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The Atlantic Coast Conference announced Tuesday a new football scheduling model that will go into effect beginning with the 2023 season.

The new model is based on a 3-5-5 structure whereby each team will play three primary opponents annually and face the other 10 league teams twice during the four-year cycle, once at home and once on the road. The schedule allows for each team to face all 13 conference opponents home and away at least once during the four-year cycle. The structure was adopted by the league’s athletic directors and faculty athletic representatives earlier today.

The new schedule will eliminate the Atlantic and Coastal divisions with all 14 schools competing in one division beginning in 2023. The top two teams based on conference winning percentage will compete in the Subway ACC Football Championship Game on the first Saturday in December at Bank of America Stadium in Charlotte, North Carolina. In May, the NCAA Division I Council approved the deregulation of the current rule that had limited an individual conference's autonomy to determine their football championship game participants.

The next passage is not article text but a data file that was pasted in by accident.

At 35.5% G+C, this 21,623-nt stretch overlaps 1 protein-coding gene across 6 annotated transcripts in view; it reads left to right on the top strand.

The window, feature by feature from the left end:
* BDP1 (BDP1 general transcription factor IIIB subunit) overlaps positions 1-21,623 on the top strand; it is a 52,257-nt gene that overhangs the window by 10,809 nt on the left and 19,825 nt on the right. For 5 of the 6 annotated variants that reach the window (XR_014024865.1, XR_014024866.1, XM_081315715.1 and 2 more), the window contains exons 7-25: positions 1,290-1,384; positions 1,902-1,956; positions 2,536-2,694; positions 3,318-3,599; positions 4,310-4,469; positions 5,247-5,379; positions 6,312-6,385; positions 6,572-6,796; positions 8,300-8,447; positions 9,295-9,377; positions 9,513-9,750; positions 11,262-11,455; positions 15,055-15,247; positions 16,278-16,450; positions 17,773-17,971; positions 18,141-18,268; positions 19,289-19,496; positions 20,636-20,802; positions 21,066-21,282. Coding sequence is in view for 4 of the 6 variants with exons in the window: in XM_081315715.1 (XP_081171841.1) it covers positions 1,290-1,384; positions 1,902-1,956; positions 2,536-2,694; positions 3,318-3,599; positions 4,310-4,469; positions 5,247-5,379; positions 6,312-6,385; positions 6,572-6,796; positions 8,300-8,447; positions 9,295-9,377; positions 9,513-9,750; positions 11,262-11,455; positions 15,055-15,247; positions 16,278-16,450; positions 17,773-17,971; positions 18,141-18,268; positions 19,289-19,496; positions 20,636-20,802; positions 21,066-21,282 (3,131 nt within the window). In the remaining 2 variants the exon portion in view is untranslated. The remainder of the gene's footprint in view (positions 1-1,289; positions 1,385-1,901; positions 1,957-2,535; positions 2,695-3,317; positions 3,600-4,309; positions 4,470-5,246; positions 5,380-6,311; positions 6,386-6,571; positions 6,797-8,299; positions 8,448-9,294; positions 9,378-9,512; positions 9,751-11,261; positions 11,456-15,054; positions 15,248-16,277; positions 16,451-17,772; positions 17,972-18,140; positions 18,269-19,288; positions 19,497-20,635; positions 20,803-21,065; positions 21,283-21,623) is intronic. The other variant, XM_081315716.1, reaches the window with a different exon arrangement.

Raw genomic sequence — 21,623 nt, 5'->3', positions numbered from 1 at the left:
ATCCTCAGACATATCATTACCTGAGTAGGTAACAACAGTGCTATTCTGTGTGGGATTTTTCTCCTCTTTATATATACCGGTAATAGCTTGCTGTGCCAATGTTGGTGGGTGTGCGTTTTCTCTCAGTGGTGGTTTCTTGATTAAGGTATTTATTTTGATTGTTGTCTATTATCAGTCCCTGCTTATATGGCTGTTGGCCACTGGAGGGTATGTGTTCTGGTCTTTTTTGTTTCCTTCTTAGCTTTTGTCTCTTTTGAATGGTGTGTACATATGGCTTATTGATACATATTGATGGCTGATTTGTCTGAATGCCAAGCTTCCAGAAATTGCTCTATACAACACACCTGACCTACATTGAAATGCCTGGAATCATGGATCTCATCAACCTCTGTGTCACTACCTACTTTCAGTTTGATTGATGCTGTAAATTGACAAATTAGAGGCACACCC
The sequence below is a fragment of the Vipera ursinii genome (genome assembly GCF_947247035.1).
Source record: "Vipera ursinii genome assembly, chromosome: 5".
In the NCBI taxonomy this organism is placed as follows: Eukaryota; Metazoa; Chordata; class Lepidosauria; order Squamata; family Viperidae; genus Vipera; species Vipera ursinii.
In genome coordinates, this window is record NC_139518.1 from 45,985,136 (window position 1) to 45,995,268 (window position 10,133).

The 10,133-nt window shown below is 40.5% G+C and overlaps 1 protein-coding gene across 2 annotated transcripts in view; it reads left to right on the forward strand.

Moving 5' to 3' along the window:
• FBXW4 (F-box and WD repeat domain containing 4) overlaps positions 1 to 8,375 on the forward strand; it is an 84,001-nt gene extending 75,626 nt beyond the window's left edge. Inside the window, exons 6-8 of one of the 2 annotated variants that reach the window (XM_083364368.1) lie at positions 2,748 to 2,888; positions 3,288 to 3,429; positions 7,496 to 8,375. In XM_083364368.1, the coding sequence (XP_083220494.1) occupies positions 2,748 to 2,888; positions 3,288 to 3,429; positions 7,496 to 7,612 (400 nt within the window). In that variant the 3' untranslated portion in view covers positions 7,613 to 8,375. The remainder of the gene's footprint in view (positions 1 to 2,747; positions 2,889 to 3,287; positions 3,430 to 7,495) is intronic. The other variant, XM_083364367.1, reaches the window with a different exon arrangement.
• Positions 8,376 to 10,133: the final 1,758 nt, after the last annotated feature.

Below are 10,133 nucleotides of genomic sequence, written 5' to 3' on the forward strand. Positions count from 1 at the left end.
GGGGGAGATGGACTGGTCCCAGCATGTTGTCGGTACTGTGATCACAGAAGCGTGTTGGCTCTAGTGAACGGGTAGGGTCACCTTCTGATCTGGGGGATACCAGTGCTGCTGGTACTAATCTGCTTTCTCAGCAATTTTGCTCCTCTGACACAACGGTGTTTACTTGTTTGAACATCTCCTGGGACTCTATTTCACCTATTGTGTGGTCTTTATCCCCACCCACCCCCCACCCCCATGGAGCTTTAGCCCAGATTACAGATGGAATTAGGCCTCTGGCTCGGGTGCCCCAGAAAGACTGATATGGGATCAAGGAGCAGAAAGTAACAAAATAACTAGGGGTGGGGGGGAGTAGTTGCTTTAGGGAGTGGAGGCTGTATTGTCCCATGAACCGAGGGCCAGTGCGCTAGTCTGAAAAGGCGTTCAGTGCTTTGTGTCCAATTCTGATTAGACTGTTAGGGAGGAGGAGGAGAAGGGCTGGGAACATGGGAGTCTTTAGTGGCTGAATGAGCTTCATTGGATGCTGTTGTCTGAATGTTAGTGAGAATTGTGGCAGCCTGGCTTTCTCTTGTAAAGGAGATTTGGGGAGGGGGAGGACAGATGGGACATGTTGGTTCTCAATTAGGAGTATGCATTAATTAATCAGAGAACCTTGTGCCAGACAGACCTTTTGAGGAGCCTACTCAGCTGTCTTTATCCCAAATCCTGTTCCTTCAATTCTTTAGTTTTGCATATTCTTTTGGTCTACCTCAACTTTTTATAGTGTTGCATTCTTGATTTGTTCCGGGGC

“The future ACC football scheduling model provides significant enhancements for our schools and conference, with the most important being our student-athletes having the opportunity to play every school both home and away over a four-year period,” said ACC Commissioner Jim Phillips, Ph.D. “We appreciate the thoughtful discussions within our membership, including the head football coaches and athletic directors. In the end, it was clear this model is in the best interest of our student-athletes, programs and fans, at this time.”

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Clemson's three primary opponents will be Georgia Tech, NC State and Florida State, which ensures that some of the Tigers' more meaningful rivalries still get played on an annual basis. The Yellow Jackets have been Clemson's cross-divisional opponent since 2005 when the conference originally split into two divisions. It's a rivalry that dates back to 1898, with Georgia Tech holding a 50-32-2 edge all-time in the series.

The series with NC State dates all the way back to 1899, with Clemson holding a 59-29-1 lead all-time in the series. Starting in 1981, the annual matchup became known as the Textile Bowl.

The Tigers' rivalry with the Seminoles has been one of the conference's best since Florida State joined the league in 1991, with the two teams combining to win 35 ACC titles over the years.

Although, the rivalry predates Florida State joining the ACC, with the first matchup taking place in 1970. The Seminoles lead the all-time series 30-20, with the Tigers prevailing in each of the past six contests.

The Tigers, who went 10-3 in 2021 and finished 14th in the final Associated Press Poll, are the fourth team on FanDuel Sportsbook's list to win it all in 2022.

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